I've read books about grieving.
I've helped others grieve.
I'm always full of helpful encouragement for the mourning -- aren't I?
But I have no idea how to do it myself.
I thought I could sit through the funeral today, sing through it, even toyed with the idea of standing up and offering a word when we were invited to say things. uhhhhhhh - right. how naive. i didn't even get through the door without weeping out loud. And there are people up there leading, reading, preaching, singing, serving communion -- I'm not saying I'm reconsidering the pastoral profession, but there is a bit of doubt now about my ability to actually preach a funeral.
Steve taught me to ask the grieving to retell their memories of the departed. My friends have been soliciting these stories from me. We laughed a lot at the funeral... "Hans, always loving, always attentive, always kind, always late..."
We're doing this. Step by step...
but still, I'm completely thrown by the pain that wakes me in the middle of the night. The unscheduled hour of weeping catches me off guard. I watch myself go through this, strategize with consolation plans. Apparently it might last a while.
I notice what works and what doesn't.
I notice how closely I cling to my belief in the resurrection. I don't even know how people can manage without this belief.
Oddly enough, although the Bible is completely central to me, my strongest anchor in the resurrection is non-Biblical. Two stories provide this anchor... both second-hand but from deep and faithful sources.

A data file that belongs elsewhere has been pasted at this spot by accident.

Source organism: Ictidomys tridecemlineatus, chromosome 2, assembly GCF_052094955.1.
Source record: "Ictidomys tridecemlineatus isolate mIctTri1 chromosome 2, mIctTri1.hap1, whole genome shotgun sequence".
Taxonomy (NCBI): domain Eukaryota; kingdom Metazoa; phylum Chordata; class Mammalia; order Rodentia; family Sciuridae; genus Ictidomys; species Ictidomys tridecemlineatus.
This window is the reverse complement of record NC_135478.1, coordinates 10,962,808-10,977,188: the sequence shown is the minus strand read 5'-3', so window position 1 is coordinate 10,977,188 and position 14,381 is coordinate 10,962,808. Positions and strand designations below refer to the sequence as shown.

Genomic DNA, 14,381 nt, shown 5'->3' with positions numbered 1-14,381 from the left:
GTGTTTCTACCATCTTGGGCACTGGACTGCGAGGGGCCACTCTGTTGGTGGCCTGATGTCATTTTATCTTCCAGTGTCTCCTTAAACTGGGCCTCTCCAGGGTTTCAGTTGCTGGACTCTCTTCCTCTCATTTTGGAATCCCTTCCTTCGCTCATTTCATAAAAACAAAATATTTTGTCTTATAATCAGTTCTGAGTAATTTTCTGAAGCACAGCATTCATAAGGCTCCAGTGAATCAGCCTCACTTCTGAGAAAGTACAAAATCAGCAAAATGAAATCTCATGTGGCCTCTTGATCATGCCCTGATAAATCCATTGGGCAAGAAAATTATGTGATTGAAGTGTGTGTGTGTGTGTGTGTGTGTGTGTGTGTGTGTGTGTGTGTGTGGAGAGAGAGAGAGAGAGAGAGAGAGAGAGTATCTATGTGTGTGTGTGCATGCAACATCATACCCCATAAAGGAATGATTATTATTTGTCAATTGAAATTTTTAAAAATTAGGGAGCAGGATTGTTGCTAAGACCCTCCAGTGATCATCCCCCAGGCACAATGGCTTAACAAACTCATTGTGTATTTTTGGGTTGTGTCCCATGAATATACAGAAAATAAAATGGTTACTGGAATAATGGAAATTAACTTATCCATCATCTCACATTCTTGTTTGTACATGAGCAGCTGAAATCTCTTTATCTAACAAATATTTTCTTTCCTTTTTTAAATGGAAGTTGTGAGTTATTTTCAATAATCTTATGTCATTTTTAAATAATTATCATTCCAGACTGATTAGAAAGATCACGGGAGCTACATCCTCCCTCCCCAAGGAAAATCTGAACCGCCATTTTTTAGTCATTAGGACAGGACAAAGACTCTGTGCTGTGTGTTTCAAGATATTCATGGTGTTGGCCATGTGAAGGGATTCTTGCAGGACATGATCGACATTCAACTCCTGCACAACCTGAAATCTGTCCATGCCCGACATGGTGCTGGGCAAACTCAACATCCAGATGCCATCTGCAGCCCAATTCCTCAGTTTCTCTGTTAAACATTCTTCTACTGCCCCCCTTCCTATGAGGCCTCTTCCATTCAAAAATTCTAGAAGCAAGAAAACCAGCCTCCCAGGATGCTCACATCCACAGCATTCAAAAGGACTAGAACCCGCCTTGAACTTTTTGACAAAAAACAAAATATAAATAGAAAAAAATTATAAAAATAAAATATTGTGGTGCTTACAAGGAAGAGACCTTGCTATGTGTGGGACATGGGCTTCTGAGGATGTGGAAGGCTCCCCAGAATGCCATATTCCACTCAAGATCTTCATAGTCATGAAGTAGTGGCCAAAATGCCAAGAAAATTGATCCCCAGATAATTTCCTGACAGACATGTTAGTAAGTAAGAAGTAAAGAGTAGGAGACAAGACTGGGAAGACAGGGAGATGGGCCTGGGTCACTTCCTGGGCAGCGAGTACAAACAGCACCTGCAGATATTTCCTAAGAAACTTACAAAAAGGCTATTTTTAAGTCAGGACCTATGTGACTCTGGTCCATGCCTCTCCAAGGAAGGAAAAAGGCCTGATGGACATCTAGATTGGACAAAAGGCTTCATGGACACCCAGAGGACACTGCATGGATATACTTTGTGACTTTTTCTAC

The first is a singing group out in Vermont somewhere who started singing to the dying. Hospice music... heaven music... godspeed ye music. And Mary Cay told me once of a dying woman, quite on the brink, slipping in and out, who suddenly spoke clearly to the gathered choir of friends and family: "get me a napkin!" They ignored her but she repeated the request until she'd been brought a napkin. She wiped her mouth and said "mmm... this is the most delicious banquet I have ever tasted."
The second, a friend of mine who works part time as a teacher and part-time, unpaid (though one could scarcely imagine the "benefits,") for angels and saints trying to usher departed souls up to heaven. A very small number of "ghost" souls stick around because they won't trust an angel and have to be "sent" by a human... which is where my friend comes in, often reluctantly, at the wake, or the park, or years later in someone's house, and gives the soul ascension instructions. Sometimes it's as easy as saying "go!" and sometimes they need to let go of something or hear a message. I interrogated her fully on this... "do all the souls go to heaven?" and she said "the really serene ones just fly straight up to God. The ones who are disturbed or upset go to Jesus first, and he gets them ready and sends them on." In such a matter-of-fact manner! In her years of doing this work she has never met a condemned soul, or a soul without a destination. Heaven is in all of us -- it is our true home.
and THAT is my systematic theology for the day. Banquets and napkins, and ascending souls getting fixed by Jesus. It may look like a patchwork, but it's what I cling to. And I don't know what I'd do without it.
Here's a picture of Hans which showed up on his memorial site. I don't know who took it but it is so familiar. I trust the same smiling face is shining with joy in heaven.
One more thing: We stood and made a corporate affirmation of faith. The pastor said "saying this doesn't bring him back to us." which is true, but immediately I realized what it DOES do -- it brings us forward, closer to him, closer to heaven, closer to the communion of saints from all the ages.